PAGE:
October 29, 2005
Birds vs. windmills battle heads to Calif. courts
By Carolyn Abate
San Francisco (Reuters) - The wind farm at Altamont Pass
produces clean electricity for tens of thousands of homes. The
windmills also kill a large number of migratory birds passing
through the region east of San Francisco.
ultimate aim of shutting down the farm for three months during
the migration season to help protect red-tail hawks, golden
eagles, and other raptors killed by the mills.
On Friday, the nonprofit group Californians for Renewable
Energy filed a suit in Alameda County Superior Court demanding
the county conduct an environmental impact report on the
windmills. CARE president Michael Boyd said on Saturday the
Golden Gate Audubon Society was filing a sister suit on Monday.
"The perception is it's environmentalist versus
environmentalist," Boyd said. "But it's environmentalists
versus the power cartel."
The nearly 6,000 windmills on the rolling hills of Altamont
Pass, 60 miles east of San Francisco, make up one of the
largest wind farms in the country.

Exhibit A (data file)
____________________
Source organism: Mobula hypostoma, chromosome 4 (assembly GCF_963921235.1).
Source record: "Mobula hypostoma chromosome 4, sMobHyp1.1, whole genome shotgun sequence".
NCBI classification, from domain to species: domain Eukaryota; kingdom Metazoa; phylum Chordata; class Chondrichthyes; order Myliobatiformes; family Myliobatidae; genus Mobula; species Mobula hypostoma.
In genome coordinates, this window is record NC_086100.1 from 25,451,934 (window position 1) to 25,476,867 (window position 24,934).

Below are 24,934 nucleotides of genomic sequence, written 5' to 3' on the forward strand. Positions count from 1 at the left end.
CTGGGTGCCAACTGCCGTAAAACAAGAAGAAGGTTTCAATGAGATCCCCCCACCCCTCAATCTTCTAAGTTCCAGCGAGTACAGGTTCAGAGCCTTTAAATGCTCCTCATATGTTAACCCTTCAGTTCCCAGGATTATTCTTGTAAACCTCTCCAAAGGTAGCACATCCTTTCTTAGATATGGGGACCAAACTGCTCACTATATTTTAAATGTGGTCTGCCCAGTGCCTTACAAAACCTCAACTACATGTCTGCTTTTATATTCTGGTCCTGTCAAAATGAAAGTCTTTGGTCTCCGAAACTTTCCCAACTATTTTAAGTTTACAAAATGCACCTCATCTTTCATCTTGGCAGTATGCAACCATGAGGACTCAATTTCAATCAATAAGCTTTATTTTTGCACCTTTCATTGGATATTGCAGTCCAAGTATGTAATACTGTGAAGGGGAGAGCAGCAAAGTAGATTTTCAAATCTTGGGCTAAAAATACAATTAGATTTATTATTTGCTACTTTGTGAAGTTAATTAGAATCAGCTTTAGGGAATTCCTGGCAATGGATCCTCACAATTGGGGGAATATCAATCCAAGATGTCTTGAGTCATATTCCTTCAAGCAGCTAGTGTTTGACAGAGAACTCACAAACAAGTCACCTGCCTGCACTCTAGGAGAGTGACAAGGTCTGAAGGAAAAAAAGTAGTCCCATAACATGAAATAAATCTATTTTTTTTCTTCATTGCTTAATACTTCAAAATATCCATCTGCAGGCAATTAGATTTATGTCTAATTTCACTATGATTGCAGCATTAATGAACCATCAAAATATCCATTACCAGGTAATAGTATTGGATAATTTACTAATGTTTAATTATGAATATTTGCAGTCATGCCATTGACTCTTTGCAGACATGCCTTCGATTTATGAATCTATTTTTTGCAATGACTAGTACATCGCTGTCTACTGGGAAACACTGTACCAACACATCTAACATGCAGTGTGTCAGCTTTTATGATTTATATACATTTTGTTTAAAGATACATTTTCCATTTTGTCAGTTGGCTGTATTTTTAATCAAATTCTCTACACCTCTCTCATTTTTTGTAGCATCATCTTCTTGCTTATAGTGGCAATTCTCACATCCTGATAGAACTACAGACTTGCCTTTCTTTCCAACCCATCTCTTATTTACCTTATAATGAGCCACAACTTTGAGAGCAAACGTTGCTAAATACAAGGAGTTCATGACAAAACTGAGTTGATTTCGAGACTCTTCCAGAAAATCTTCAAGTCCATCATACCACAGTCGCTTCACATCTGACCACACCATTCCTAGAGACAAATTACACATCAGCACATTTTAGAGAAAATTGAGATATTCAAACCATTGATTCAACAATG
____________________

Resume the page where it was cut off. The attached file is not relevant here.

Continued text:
The turbines generate enough electricity to power more than
120,000 homes. And more birds are killed in the region than at
any other wind farm in the country, according to the California
Earlier this year, the Alameda County Board of Supervisors
and the companies that operate the turbines agreed to shut down
50 percent of the turbines during prime migration season, set
to begin on Tuesday, and to shut 100 mills permanently as part
of a plan to protect the birds.
But Boyd said the plan did not go far enough and did not
have merit because it was drawn up without conducting an
environmental impact reporting required by the California
Environmental Quality Act.
Under the act, when a suit is filed, all parties involved
must sit down for a mandatory settlement conference. At that
time, Boyd said, CARE will ask for all turbines to be shut down
for three months during migration, and for 200 mills to be
"The Alameda County Board of Supervisors believes they are
exempt from CEQA because these turbines were built more than 20
years ago before they knew about the birds," he said.
A majority of the turbines are owned and operated by
Florida Power & Light, among other companies. Neither Alameda
County Board of Supervisors nor representatives from the
companies involved could be reached for comment.